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Sens. Warner, Kaine back legislation to protect census

The legislation will ensure that any proposed changes to the census are adequately studied and researched prior to being added to the questionnaire.

WASHINGTON — U.S. Senators Mark Warner and Tim Kaine have cosponsored legislation to protect the decennial census from intimidating respondents and curbing participation.

The Census Improving Data and Enhanced Accuracy (Census IDEA) Act will help safeguard the integrity of the 2020 census. It will ensure that any proposed changes to the count are adequately studied and researched prior to being added to the questionnaire. 

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The legislation comes after a United States Supreme Court decision on June 27 that blocked the Trump administration from adding a citizenship question to the 2020 census, citing insufficient justification for adding the question.

“The census is a critical undertaking in our democracy that helps determine the number of representatives and federal dollars given to states. Additionally, many businesses rely on census population data to decide where to open new stores, buy advertising, or deploy wireless broadband infrastructure. Therefore, it’s extremely important that we ensure the accuracy of the count and prevent it from being shaped by political motives,” said the Senators. “This bill will ensure that any additional question be presented with enough time for Congress to review its effects and help keep the census an independent tool for the American people.”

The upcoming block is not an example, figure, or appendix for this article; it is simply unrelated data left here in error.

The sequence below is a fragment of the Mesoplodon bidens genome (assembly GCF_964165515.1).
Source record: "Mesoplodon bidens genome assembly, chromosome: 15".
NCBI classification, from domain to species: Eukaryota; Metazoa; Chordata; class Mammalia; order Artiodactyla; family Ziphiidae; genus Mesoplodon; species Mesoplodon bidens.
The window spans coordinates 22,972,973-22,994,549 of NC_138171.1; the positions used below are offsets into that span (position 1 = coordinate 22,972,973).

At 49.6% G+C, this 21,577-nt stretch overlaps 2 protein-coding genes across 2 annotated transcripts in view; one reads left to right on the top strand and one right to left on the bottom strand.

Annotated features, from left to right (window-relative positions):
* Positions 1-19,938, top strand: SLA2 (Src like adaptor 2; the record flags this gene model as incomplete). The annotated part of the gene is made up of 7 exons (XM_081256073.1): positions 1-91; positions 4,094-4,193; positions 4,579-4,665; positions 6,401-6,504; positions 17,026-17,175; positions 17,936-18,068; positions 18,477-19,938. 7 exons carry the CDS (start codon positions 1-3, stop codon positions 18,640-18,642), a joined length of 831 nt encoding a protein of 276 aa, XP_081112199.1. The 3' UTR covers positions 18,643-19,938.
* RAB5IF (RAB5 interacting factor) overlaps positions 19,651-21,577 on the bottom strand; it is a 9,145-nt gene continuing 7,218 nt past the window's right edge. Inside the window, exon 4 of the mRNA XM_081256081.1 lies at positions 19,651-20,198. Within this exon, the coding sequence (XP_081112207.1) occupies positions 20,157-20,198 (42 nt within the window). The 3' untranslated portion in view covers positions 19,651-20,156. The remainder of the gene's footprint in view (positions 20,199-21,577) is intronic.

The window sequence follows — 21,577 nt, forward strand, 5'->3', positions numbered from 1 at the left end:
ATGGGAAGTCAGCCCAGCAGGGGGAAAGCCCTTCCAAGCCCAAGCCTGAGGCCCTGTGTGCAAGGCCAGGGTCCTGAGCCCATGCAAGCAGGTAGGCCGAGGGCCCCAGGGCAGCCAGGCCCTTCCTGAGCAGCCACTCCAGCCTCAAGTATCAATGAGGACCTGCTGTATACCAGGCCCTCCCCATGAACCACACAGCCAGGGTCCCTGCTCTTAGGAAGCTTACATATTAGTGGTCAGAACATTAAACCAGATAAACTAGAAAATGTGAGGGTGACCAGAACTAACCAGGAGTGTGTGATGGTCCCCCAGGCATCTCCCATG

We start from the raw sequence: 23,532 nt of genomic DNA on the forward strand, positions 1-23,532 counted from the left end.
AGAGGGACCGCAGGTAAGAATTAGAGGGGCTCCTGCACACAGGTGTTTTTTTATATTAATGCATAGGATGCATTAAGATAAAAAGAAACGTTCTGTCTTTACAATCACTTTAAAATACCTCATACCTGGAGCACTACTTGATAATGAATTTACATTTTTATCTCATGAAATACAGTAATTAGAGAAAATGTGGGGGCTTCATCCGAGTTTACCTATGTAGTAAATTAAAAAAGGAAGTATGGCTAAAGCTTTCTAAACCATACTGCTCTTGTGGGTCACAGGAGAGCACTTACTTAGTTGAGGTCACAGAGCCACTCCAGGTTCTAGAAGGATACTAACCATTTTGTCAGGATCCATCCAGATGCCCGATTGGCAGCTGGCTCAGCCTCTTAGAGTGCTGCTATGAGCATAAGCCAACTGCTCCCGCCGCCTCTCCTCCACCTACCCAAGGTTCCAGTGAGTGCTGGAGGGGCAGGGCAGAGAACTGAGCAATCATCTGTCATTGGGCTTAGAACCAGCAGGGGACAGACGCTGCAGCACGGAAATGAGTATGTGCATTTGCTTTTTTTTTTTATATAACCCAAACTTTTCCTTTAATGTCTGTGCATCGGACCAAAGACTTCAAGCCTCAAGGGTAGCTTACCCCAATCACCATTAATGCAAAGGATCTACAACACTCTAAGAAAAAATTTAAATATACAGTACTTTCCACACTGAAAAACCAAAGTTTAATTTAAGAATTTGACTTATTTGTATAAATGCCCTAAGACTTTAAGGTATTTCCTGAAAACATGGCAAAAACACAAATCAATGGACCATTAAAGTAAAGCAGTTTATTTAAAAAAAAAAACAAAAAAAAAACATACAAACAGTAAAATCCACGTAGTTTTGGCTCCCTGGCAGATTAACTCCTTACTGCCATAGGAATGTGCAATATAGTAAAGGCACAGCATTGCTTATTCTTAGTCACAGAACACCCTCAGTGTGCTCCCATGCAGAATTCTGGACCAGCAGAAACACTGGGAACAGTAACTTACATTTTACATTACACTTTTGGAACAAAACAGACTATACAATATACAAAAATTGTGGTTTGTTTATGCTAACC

In order to ensure the integrity of the census, the Census IDEA Act would:

  • Prevent last-minute operational changes that have not been properly researched, studied, and tested at least 3 years prior to the next decennial census date;
  • Ensure that subjects, types of information, and questions that have not been submitted to Congress according to existing law are not included;
  • Require biannual reports on the U.S. Census Bureau’s operation plan, including the status of its research and testing; a report on the agency’s operational plan 5 years prior to the next decennial census; and require that these reports be publicly available on the Bureau’s website;
  • Direct the U.S. Government Accountability Office to determine and report to Congress that the subjects, types of information, and questions on the decennial census have been researched, studied, and tested to the same degree as previous decennial censuses; and
  • Apply the provisions of this bill only to the decennial census, and not the mid-decade census or the American Community Survey.

Sens. Warner and Kaine, who sponsored this bill last Congress, have opposed politically motivated efforts to change longstanding practices in asking about citizenship status and have advocated for robust funding for the 2020 census.

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